The Americans (2013) s05e10 Episode Script


1 Previously on The Americans Where did you tell your coworkers you were going today? She was pretty nervous.
Let's get her off the street.
Claudia: The man you photographed Evgheniya with is most likely going to be Deputy Chief of the CIA's Moscow station.
The Centre will probably want her back in Moscow with him so they can use the affair against him.
There's these kids at school.
They could make things really bad for Pasha.
Bad enough that his mom would want to take him home to Moscow? It could work.
Best I ever made.
[ Glasses clank .]
- [ Chuckles .]
- Mm.
I like it.
Mm? Yeah? Yeah.
Nice here when nobody home.
No fights [ Chuckles .]
You fight with Dee? [ Chuckles .]
She's my wife, I'm gonna fight with her, right? Although, it's been pretty good lately.
I mean, helps that we never see each other [ Scoffs .]
What about Tuan? You have nice relationship with him? Mm.
I mean, I-I know he looks pretty even-tempered, but, um, Tuan can be a handful.
Me and Pasha, you know, we fight all the time.
- You see this, right? - Mm.
But now? No fights.
He just quiet.
He like dog, somebody beat with stick.
Just sad.
Very sad boy.
[ Inhales deeply, lips smack .]
Promise not to say to Evgheniya what I tell you now-- okay? Of course.
[ Lips smack .]
I miss kvass.
Talk with friends.
The street I live in.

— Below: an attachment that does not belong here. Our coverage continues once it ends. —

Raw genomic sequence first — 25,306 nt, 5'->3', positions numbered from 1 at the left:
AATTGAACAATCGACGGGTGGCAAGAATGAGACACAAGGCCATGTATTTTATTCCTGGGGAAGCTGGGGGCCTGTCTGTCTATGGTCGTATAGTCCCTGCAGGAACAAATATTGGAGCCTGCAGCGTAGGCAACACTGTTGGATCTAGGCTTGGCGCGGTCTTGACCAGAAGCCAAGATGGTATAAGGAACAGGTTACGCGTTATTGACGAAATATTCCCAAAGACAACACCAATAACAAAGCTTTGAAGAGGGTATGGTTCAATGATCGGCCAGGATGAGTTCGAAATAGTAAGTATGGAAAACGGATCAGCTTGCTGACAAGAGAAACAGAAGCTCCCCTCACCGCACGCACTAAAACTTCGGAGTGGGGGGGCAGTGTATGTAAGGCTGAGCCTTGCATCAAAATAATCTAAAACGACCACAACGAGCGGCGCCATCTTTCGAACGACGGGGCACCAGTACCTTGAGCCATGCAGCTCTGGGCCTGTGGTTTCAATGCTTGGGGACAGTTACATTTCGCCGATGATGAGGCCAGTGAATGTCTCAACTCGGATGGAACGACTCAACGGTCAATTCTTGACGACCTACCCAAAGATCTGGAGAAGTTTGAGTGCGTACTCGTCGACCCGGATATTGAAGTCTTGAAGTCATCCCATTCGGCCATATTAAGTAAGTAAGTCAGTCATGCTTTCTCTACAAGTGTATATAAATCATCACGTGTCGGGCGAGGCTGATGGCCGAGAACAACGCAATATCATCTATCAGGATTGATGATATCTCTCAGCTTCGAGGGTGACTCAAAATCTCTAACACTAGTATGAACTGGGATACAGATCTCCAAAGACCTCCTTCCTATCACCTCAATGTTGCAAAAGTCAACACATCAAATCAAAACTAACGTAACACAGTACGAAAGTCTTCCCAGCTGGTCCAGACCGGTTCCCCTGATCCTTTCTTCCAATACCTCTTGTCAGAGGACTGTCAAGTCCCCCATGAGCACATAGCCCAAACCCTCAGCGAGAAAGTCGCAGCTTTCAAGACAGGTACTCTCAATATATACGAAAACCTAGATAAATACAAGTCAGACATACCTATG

This place-- it-- have food, have money-- but not so easy to be happy.
Have I tell you about my mother? She was teacher of biology at university.
And I go to her after her classes, and we are going home, and she must prepare dinner after long day of work-- but she says, "No, we go skating first.
" And just like this, we go ice skating.
And we skate and skate and skate, night comes, we still skate.
Just never want to stop.
[ Sighs .]
My father was gone then.
But [ Sighs .]
Mama Moscow was nice city with my mother.
[ Door opens .]
[ Door creaking .]
I know I made a mistake.
I'm I'm sorry.
I f-- I failed you.
I failed my people.
Everything you've been through, your family, your country you're special, Tuan.
I admire you.
I believe in you.
You're fighting so things like that won't happen to other people.
I wish I could tell you it gets easier.
It doesn't.
But you can do this.
You can be great at it.
Thank you.
But don't make a mistake like that again.
It's not worth it.
Did you report me? No.
You hungry? [ Door creaking .]